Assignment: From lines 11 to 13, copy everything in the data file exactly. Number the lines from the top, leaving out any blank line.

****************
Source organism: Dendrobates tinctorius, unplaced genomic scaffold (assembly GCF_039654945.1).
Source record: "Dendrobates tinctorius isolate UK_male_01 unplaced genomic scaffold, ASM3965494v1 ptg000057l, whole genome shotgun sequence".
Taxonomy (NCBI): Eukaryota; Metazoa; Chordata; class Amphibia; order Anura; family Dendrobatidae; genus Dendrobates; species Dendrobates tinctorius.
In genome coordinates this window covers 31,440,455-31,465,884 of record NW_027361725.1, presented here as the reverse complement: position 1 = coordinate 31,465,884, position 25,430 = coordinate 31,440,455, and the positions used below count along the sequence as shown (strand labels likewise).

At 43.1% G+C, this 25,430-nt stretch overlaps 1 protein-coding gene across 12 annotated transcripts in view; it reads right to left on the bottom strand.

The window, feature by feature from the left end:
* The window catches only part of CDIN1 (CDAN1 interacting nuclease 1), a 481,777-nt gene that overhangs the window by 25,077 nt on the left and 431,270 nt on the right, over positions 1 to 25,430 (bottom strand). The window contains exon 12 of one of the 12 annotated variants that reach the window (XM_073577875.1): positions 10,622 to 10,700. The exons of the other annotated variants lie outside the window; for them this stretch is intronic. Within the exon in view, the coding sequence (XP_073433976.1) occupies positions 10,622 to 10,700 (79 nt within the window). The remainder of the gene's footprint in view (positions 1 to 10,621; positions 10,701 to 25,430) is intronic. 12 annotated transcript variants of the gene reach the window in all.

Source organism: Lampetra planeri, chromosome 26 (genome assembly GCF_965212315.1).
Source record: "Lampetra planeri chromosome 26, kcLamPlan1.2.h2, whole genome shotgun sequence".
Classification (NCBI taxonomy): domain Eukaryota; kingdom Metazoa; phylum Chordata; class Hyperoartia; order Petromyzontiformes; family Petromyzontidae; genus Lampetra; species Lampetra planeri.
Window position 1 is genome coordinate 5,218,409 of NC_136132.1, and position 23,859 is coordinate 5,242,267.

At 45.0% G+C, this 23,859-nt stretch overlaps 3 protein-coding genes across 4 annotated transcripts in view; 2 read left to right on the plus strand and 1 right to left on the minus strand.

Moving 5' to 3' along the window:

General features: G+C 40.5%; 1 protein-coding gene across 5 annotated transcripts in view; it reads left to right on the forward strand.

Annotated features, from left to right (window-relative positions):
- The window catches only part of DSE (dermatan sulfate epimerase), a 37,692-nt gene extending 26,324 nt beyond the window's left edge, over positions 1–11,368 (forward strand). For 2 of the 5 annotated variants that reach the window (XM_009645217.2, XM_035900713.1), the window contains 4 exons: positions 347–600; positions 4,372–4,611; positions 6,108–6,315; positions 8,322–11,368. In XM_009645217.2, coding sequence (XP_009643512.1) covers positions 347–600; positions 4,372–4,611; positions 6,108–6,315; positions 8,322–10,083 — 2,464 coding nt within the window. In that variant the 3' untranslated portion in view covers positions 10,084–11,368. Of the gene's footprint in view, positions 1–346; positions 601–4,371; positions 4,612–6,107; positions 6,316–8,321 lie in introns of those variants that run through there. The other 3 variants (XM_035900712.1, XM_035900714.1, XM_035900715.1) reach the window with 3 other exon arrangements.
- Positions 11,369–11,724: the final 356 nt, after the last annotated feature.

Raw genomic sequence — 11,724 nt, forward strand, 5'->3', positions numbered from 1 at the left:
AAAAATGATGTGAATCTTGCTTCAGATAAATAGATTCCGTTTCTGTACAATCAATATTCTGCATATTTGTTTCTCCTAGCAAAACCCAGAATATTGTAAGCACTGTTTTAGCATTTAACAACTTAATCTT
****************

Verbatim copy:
Window position 1 is genome coordinate 5,218,409 of NC_136132.1, and position 23,859 is coordinate 5,242,267.

At 45.0% G+C, this 23,859-nt stretch overlaps 3 protein-coding genes across 4 annotated transcripts in view; 2 read left to right on the plus strand and 1 right to left on the minus strand.

Moving 5' to 3' along the window: